President Bush has proposed cutting taxes on corporate earnings distributed as dividends. The administration’s plan to exclude dividends from tax at the individual level would save taxpayers a projected $364 billion over the next 10 years. Dividend tax cuts would boost the stock market, lessen the tax code bias against savings, and reduce incentives for firms to take on too much debt and to excessively retain earnings.
The Bush plan responds to the serious problem that earnings distributed as dividends can face very heavy taxation. Earnings are first hit with the 35 percent corporate income tax and may then face the individual income tax, which has a top rate of 38.6 percent. State and local taxation is piled on top. By contrast, interest is deductible to the corporation and thus only taxable at the individual level.
U.S. Has the Second Highest Dividend Tax Rate in the OECD
Nearly all major nations allow full or partial relief of dividend double taxation, and thus have lower top dividend tax rates than the United States. Indeed, the latest data show that this country has the second highest dividend tax rate in the 30‐nation Organization for Economic Cooperation and Development (see Figure 1). The figure shows official OECD data for the top dividend tax rate, including corporate and individual taxes imposed by both national and sub‐national governments. The top U.S. rate of 70.1 percent exceeds every country except Japan. Our NAFTA trading partner, Mexico, imposes a top rate on dividends of just 35 percent — half the top U.S. rate.
Methods of Relieving Double Taxation
All in all, 27 of 30 OECD countries have adopted one or more ways of reducing or eliminating dividend double taxation. Only Ireland, Switzerland, and the United States do not relieve double taxation. However, Ireland and Switzerland have corporate tax rates of just 12.5 percent and 24.5 percent, respectively, which are much lower than the U.S. federal corporate rate of 35 percent. (See January 7, 2003, Nearly All Major Countries Provide Dividend Tax Relief).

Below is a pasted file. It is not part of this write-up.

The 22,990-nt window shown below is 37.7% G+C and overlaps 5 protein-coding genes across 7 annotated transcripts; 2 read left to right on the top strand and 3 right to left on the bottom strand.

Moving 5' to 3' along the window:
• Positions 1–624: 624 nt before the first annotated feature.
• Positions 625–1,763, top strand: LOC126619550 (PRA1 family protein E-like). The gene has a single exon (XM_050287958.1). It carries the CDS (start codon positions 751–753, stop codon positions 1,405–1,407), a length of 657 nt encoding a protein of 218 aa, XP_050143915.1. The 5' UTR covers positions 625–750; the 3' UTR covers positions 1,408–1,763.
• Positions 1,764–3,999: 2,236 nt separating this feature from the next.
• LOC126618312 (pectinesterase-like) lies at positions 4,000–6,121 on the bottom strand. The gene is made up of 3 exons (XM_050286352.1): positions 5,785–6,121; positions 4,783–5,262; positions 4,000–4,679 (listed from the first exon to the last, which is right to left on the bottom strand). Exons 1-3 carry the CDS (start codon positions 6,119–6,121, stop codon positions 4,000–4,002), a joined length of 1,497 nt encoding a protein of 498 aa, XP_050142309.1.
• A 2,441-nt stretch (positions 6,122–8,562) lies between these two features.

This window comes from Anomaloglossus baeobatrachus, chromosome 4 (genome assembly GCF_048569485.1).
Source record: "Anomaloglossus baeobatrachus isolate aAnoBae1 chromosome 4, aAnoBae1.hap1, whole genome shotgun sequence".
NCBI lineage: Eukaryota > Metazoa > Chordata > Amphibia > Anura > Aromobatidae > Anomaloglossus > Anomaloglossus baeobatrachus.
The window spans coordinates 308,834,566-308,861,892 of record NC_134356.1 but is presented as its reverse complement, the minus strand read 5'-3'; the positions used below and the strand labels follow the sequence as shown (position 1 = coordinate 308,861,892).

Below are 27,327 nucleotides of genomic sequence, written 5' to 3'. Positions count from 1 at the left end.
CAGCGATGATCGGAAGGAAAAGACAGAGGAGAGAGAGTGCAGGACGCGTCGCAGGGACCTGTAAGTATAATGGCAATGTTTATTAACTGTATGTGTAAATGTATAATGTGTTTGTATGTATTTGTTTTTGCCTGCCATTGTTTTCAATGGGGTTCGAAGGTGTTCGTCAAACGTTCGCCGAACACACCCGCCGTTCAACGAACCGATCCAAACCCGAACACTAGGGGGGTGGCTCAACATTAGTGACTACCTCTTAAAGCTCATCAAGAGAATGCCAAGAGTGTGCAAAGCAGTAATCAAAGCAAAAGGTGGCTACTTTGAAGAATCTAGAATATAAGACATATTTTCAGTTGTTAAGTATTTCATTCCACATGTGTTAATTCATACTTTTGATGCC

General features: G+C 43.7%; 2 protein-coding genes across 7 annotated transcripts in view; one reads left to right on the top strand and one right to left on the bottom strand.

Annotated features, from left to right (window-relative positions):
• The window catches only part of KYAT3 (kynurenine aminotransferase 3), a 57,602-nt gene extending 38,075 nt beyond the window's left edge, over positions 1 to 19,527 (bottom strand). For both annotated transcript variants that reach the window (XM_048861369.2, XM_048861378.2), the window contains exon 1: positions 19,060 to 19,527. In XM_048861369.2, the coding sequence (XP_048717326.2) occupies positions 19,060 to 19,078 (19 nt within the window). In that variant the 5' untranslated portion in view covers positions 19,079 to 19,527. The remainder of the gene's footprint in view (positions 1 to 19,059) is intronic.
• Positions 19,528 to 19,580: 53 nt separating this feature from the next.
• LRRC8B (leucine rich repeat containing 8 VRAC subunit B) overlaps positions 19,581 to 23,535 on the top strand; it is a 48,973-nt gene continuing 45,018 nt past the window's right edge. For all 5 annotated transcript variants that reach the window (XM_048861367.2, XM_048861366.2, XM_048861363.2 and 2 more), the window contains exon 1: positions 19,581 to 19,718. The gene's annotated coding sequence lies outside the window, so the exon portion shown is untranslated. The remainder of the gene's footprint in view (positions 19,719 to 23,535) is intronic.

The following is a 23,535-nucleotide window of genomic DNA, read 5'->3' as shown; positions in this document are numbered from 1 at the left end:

One popular method of dividend tax relief is to set the individual tax rate on dividends much lower than the ordinary top rate on wages. That approach is used in Austria, Belgium, Italy, Korea, the Netherlands, Poland, Portugal, Sweden, and other countries. Another approach is to provide an individual dividend exclusion. Germany and Luxembourg provide a 50 percent exclusion. Greece provides a 100 percent individual exclusion, which is the reform approach President Bush has proposed.
Numerous countries provide individuals a dividend tax credit to offset the corporate tax paid on the earnings. Countries offering partial credits include Canada, France, and the U.K. Countries providing credits that fully offset double taxation include Australia, Finland, Italy, Mexico, New Zealand, and Norway.
An approach that should be considered by Congress as it examines dividend tax relief is to simply provide corporations with a full deduction for dividends paid. That approach may be the simpliest method of providing treatment parallel to the corporate interest deduction. Currently, the Czech Republic and Iceland allow a partial dividend deduction to corporations.
Capital Income Taxes Should be Reduced
High dividend tax rates add to the income tax code’s general bias against savings and investment. That bias reduces U.S. economic growth and is becoming increasingly out‐of‐step with the tax structures of other nations. Indeed, there is a global trend toward lower statutory tax rates on all forms of capital income, including corporate income taxes and individual taxes on dividends and capital gains. For example, data from KPMG show that the United States has the fourth highest corporate tax rate in the world. Or consider that numerous countries have tax rates of zero percent on individual capital gains, including Hong Kong, the Netherlands, New Zealand, and Taiwan. Zero is much lower than the 20 percent U.S. rate on capital gains.
Clearly, policymakers elsewhere are recognizing that high capital income taxes are economically counterproductive. President Bush’s bold proposal, or an alternate plan such as a corporate dividend deduction, should be taken up by Congress to help us catch up to the pro‐competitive tax reforms of our trading partners.